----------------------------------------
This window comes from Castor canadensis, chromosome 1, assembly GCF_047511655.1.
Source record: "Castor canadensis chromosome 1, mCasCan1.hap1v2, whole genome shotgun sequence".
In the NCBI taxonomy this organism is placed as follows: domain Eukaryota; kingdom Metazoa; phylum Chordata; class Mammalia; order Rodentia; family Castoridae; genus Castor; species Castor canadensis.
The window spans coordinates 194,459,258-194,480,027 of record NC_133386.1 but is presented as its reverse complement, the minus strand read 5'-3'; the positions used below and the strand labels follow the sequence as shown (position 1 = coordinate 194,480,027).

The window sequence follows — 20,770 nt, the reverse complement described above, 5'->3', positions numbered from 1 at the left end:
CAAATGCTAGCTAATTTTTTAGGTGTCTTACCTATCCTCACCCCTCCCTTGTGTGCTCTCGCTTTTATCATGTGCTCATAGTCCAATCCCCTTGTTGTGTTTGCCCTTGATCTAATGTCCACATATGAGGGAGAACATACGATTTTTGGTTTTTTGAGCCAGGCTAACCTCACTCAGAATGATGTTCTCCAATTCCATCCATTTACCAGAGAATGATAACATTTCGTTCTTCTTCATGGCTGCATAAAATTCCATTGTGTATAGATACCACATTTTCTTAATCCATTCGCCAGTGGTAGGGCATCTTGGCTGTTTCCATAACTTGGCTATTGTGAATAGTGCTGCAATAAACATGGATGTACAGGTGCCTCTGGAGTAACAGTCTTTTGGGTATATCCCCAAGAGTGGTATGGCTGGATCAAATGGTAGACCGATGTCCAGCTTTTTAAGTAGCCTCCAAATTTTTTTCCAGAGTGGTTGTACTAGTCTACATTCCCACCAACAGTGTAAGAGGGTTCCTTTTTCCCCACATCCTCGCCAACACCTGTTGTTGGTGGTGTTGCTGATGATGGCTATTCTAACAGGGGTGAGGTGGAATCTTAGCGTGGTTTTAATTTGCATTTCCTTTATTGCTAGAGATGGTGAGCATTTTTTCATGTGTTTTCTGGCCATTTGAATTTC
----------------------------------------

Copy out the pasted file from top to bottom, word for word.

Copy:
This window comes from Castor canadensis, chromosome 1, assembly GCF_047511655.1.
Source record: "Castor canadensis chromosome 1, mCasCan1.hap1v2, whole genome shotgun sequence".
In the NCBI taxonomy this organism is placed as follows: domain Eukaryota; kingdom Metazoa; phylum Chordata; class Mammalia; order Rodentia; family Castoridae; genus Castor; species Castor canadensis.
The window spans coordinates 194,459,258-194,480,027 of record NC_133386.1 but is presented as its reverse complement, the minus strand read 5'-3'; the positions used below and the strand labels follow the sequence as shown (position 1 = coordinate 194,480,027).

The window sequence follows — 20,770 nt, the reverse complement described above, 5'->3', positions numbered from 1 at the left end:
CAAATGCTAGCTAATTTTTTAGGTGTCTTACCTATCCTCACCCCTCCCTTGTGTGCTCTCGCTTTTATCATGTGCTCATAGTCCAATCCCCTTGTTGTGTTTGCCCTTGATCTAATGTCCACATATGAGGGAGAACATACGATTTTTGGTTTTTTGAGCCAGGCTAACCTCACTCAGAATGATGTTCTCCAATTCCATCCATTTACCAGAGAATGATAACATTTCGTTCTTCTTCATGGCTGCATAAAATTCCATTGTGTATAGATACCACATTTTCTTAATCCATTCGCCAGTGGTAGGGCATCTTGGCTGTTTCCATAACTTGGCTATTGTGAATAGTGCTGCAATAAACATGGATGTACAGGTGCCTCTGGAGTAACAGTCTTTTGGGTATATCCCCAAGAGTGGTATGGCTGGATCAAATGGTAGACCGATGTCCAGCTTTTTAAGTAGCCTCCAAATTTTTTTCCAGAGTGGTTGTACTAGTCTACATTCCCACCAACAGTGTAAGAGGGTTCCTTTTTCCCCACATCCTCGCCAACACCTGTTGTTGGTGGTGTTGCTGATGATGGCTATTCTAACAGGGGTGAGGTGGAATCTTAGCGTGGTTTTAATTTGCATTTCCTTTATTGCTAGAGATGGTGAGCATTTTTTCATGTGTTTTCTGGCCATTTGAATTTC